AMARILLO – For some older Americans, the high cost of prescription drugs is hazardous to their health, said Andrew B. Crocker of Amarillo, Texas Cooperative Extension program specialist in gerontology and health.
A recent survey reported in the Archives of Internal Medicine (Sept. 13, 2004) found the cost of prescription medications to be a serious factor in health care. Participants in the survey were 660 older adults with chronic illnesses who admitted to under-using prescribed medications the year before because of the expense. Two-thirds didn’t tell their health care providers they were going to cut back on their medications, one-third never discussed the topic with the health professional at all, and more than half – 58 percent – said they didn’t believe the health care provider could help them with the problem anyway.
Not taking medications as prescribed can be more detrimental to your health than to your bank account, Crocker said.
“While drug costs continue to increase,” he said, “consider the cost of not treating your medical condition,” including more visits to emergency rooms, more admissions to nursing homes and psychiatric hospitals, and worsening health.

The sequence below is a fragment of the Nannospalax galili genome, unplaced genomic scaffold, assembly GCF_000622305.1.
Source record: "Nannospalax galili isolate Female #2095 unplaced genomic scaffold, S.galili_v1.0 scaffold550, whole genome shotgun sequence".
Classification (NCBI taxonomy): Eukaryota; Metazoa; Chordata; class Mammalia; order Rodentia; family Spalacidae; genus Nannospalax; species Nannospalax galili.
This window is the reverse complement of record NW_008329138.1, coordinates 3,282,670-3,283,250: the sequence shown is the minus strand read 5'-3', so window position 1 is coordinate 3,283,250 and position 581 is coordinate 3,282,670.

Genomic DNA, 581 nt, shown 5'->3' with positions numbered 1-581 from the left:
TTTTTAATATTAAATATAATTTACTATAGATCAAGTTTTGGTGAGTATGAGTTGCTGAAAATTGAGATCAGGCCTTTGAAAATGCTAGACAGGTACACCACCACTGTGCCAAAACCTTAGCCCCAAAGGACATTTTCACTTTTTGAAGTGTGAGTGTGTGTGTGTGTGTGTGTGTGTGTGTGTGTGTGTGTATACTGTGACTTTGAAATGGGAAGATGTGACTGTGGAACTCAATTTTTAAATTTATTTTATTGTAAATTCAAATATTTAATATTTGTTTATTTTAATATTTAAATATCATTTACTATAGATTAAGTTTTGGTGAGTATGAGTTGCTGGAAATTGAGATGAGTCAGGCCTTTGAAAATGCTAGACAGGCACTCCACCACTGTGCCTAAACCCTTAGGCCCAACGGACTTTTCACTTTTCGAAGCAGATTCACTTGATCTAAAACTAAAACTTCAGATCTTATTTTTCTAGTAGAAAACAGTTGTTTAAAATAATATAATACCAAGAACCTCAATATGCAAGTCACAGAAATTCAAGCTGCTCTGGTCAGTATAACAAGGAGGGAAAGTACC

The first step to curing this ill is simple communication.
“First and foremost, talk to your health care provider about the cost of your medications,” Crocker said. “He or she may know of assistance programs or be able to suggest alternative therapies.”
After that, consider using generic or over-the-counter medications when appropriate, he said. “Ask your health care professional if these substitutions are right for you.”
Buying in bulk can also be a money-saver. “Talk to your health professional or pharmacist about receiving larger quantities of prescription medications,” Crocker said. Perhaps a 90-day supply would be cheaper in the long run than a 30-day supply, he suggested.
And don’t forget to seek out assistance programs. “Federal and state government agencies, private foundations and many pharmaceutical companies offer assistance programs to individuals who meet certain levels of need,” Crocker said.
Bottom line: Communication is the key to affordable medications.
The authors of the study suggest medical personnel should take a more active role in discussing the problem with patients and helping them find ways to pay for medications.
Crocker advises older adults to do the same.
“Talk to your health provider about problems affording your prescription medications,” he said.
More information can be found at:
- Centers for Medicare and Medicaid Services: http://www.medicare.gov or (800) MEDICARE;
- Texas Department of Aging and Disability Services: http://www.dads.state.tx.us/services/txcares/index.html ;
- Area Agencies on Aging of Texas: http://www.dads.state.tx.us/contact/aaa_directory.html or (800) 252-9240;
- NeedyMeds: http://www.needymeds.com ; and
- Pharmaceutical Research and Manufacturers of America: http://www.helpingpatients.org
For more information on this and other issues on aging, visit Extension’s Family and Consumer Sciences Web site at http://fcs.tamu.edu/ and click on the link to Family Life.